- check both xml_metacatalog_tables and xml_metacatalog_columns, and discover how the XML tree was mapped into corresponding relationally joined DBMS tables.
- test poi1.sqlite and check how raw GML geometries were loaded into the DBMS; explore the following tables:
- now test poicg.sqlite and check how the the same GML geometries were loaded into the DBMS in the collapsed form:
- explore the poigenerici_punto table.
- now the node_value will contain a collapsed representation of the whole GML geometry.
- a further from_gml_geometry will now contain a Geometry BLOB.
Please note: such geometries are intentionally not properly registered in geometry_columns simply because the GML standard potentially allows to use different SRID values for each single geometry feature.
Final post-processing: collapsing the whole DBMS
$ spatialite_xml_collapse -d poicg.sqlite -dd -nl 2 SQLite version: 3.8.5 SpatiaLite version: 4.2.0-rc2 Collapsing <gml:Envelope><gml:lowerCorner> Collapsing <gml:Envelope><gml:upperCorner> Collapsing <gml:Envelope><gml:lowerCorner> Collapsing <gml:Envelope><gml:upperCorner> Collapsing <dbu:POIGENERICI><dbu:IDFEATURE> Collapsing <dbu:POIGENERICI><dbu:NOME> Collapsing <dbu:POIGENERICI><dbu:CODICEISTACOMUNALE> Collapsing <dbu:POIGENERICI><dbu:COMUNE> Collapsing <dbu:POIGENERICI><dbu:MACROTIPOLOGIAPOI> Collapsing <dbu:POIGENERICI><dbu:TIPOLOGIAPOI> Collapsing <dbu:POIGENERICI><dbu:LINKSCHEDA> Collapsing <dbu:POIGENERICI><dbu:PUNTO> No duplicated rows found in: boundedby_envelope No duplicated rows found in: member_poigenerici Recovering Geometry: member_poigenerici.from_gml_geometry Creating Spatial Index: member_poigenerici.from_gml_geometry
- the spatialite_xml_collapse tool performs a final, irreversible post-processing on behalf of the whole DB-file.
- the -d argument specifies the path of the target SQLite/SpatiaLite DB-file (poigc.sqlite).
- the -dd arguments stands for delete duplicates: this is an useful option when you've subsequently imported more XML files into the same DB-file, thus possibly introducing duplicate entries.
- the -nl argument exactly has the same identical meaning as for spatialite_xml_load.
Please note: applying yet again the same identical -nl argument passed to spatialite_xml_load is warmly recommended.
how collapsing works
- collapsing is a recursive process.
- each leaf node will be evaluated; if the corresponding parent node has just this single child, then the child will be merged into the parent, and the now useless child will be definitely removed from the tree.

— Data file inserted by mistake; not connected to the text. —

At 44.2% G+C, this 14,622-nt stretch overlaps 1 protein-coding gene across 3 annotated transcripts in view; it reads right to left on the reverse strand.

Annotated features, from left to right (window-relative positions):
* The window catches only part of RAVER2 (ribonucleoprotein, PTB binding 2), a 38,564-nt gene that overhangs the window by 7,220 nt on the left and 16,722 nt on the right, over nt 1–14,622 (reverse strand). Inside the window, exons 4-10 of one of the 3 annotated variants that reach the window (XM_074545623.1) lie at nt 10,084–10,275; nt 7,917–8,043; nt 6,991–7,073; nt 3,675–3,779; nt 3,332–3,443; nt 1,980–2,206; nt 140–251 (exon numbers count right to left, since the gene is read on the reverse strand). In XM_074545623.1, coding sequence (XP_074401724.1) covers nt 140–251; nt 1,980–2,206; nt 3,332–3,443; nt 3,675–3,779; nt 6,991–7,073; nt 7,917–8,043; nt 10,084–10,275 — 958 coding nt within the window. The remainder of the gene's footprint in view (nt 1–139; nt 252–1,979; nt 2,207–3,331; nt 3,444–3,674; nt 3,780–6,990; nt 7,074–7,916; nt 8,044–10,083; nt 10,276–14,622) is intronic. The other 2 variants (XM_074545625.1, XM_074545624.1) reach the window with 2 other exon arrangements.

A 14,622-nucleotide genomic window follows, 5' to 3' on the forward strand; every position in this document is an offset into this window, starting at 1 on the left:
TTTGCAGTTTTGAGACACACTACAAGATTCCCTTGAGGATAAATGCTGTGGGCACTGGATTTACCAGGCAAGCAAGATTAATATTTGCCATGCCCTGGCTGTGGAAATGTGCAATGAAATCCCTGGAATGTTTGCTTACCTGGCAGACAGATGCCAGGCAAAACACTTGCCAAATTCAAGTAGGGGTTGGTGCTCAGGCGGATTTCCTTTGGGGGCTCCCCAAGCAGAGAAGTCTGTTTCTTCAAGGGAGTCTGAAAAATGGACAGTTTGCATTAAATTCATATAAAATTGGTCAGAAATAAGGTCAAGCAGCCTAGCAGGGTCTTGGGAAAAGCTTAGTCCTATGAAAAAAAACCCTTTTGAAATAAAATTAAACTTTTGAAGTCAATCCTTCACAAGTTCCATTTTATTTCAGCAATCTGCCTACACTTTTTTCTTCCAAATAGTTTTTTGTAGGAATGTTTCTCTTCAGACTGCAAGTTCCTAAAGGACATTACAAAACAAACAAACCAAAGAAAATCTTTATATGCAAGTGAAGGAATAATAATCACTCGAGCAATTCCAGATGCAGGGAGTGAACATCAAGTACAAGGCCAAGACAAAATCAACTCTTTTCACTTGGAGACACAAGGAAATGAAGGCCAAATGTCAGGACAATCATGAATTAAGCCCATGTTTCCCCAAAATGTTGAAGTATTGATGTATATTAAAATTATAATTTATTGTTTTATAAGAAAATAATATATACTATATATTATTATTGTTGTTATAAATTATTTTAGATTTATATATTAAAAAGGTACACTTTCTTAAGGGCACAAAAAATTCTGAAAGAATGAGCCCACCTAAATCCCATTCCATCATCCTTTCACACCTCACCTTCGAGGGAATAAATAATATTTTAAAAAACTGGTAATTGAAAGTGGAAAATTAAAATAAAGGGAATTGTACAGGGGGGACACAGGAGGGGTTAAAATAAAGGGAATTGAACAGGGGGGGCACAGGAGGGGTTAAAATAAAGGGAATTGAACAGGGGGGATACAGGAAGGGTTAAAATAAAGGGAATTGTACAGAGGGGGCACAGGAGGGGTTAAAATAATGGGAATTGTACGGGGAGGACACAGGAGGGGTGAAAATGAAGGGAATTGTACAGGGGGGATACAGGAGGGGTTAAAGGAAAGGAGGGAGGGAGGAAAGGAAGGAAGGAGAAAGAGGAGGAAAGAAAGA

- when any parent node has multiple children nodes the collapsing process stops and no further propagates.
- Please note: collapsing is an irreversible activity because nodes and tables will be definitely removed from the tree.
- Final post-processing: once all possible nodes have been collapsed, than an attempt will be made in order to identify any possible layer: i.e. any table containing Geometries of the same type/SRID.> In this case the Geometry will be properly registered in geometry_columns, and a corresponding Spatial Index will be created.
direct checkStart a spatialite CLI or spatialite_gui session and connect to the collapsed DB-file:
- check xml_metacatalog_tables; you can easily verify by yourself how the whole collapsing process has been faithfully mapped.
- check the member_poigenerici table: this is a genuine layer; e.g. you could directly export it as a Shapefile.
Exporting yet again an XML document form the DBMS
$ spatialite_xml_print -d poi1.sqlite -x export.xml SQLite version: 3.8.5 SpatiaLite version: 4.2.0-rc2 Input DB: poi1.sqlite $
- the spatialite_xml_print toll is intended to export the whole DB-file content as an XML document.
- the -d argument specifies the path of the input SQLite/SpatiaLite DB-file (poi1.sqlite).
- the -x argument specifies the path of the output XML document (export.xml).
- Please note: exporting yet again an XML document could eventually be an useful option when you've eventually applied by pure SQL some validation / editing / correction to the initial dataset.
how it works
- both xml_metacatalog_tables and xml_metacatalog_columns faithfully preserve all detailed informations describing the initial XML layout.
- the layout adopted for each table faithfully corresponds to the initial XML syntax.
- so it's not at all surprising to discover that exporting an XML document from the DBMS is a perfectly reversible operation.
- Please note well: a collapsed DB will be no longer able to adequately support spatialite_xml_print, simply because it has been massively rearranged thus irreversibly destroying any direct correspondence between XML and DBMS items.